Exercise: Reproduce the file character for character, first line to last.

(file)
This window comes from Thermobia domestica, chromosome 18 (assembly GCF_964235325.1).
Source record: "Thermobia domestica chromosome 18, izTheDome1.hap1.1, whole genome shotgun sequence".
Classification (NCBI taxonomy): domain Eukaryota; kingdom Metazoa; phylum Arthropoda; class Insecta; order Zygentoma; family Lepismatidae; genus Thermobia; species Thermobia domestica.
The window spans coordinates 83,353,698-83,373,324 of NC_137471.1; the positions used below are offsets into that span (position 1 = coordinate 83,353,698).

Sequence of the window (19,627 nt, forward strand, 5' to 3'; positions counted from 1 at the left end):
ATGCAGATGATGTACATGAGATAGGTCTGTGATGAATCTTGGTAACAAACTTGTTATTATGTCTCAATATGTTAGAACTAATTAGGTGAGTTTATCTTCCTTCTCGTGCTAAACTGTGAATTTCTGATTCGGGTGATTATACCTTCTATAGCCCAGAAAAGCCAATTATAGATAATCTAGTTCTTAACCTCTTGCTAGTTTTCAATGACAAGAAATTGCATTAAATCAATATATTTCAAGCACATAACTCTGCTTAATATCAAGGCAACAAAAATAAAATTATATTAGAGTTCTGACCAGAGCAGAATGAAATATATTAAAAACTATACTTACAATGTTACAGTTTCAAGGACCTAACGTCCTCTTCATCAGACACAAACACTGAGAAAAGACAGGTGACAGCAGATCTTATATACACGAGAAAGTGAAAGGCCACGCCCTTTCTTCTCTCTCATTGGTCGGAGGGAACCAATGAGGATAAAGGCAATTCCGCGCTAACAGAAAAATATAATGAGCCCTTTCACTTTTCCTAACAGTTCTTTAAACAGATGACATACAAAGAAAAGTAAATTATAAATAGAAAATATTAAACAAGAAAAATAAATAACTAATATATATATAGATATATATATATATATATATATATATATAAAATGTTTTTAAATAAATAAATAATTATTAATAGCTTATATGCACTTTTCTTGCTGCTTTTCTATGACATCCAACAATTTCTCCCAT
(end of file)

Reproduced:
This window comes from Thermobia domestica, chromosome 18 (assembly GCF_964235325.1).
Source record: "Thermobia domestica chromosome 18, izTheDome1.hap1.1, whole genome shotgun sequence".
Classification (NCBI taxonomy): domain Eukaryota; kingdom Metazoa; phylum Arthropoda; class Insecta; order Zygentoma; family Lepismatidae; genus Thermobia; species Thermobia domestica.
The window spans coordinates 83,353,698-83,373,324 of NC_137471.1; the positions used below are offsets into that span (position 1 = coordinate 83,353,698).

Sequence of the window (19,627 nt, forward strand, 5' to 3'; positions counted from 1 at the left end):
ATGCAGATGATGTACATGAGATAGGTCTGTGATGAATCTTGGTAACAAACTTGTTATTATGTCTCAATATGTTAGAACTAATTAGGTGAGTTTATCTTCCTTCTCGTGCTAAACTGTGAATTTCTGATTCGGGTGATTATACCTTCTATAGCCCAGAAAAGCCAATTATAGATAATCTAGTTCTTAACCTCTTGCTAGTTTTCAATGACAAGAAATTGCATTAAATCAATATATTTCAAGCACATAACTCTGCTTAATATCAAGGCAACAAAAATAAAATTATATTAGAGTTCTGACCAGAGCAGAATGAAATATATTAAAAACTATACTTACAATGTTACAGTTTCAAGGACCTAACGTCCTCTTCATCAGACACAAACACTGAGAAAAGACAGGTGACAGCAGATCTTATATACACGAGAAAGTGAAAGGCCACGCCCTTTCTTCTCTCTCATTGGTCGGAGGGAACCAATGAGGATAAAGGCAATTCCGCGCTAACAGAAAAATATAATGAGCCCTTTCACTTTTCCTAACAGTTCTTTAAACAGATGACATACAAAGAAAAGTAAATTATAAATAGAAAATATTAAACAAGAAAAATAAATAACTAATATATATATAGATATATATATATATATATATATATATATAAAATGTTTTTAAATAAATAAATAATTATTAATAGCTTATATGCACTTTTCTTGCTGCTTTTCTATGACATCCAACAATTTCTCCCAT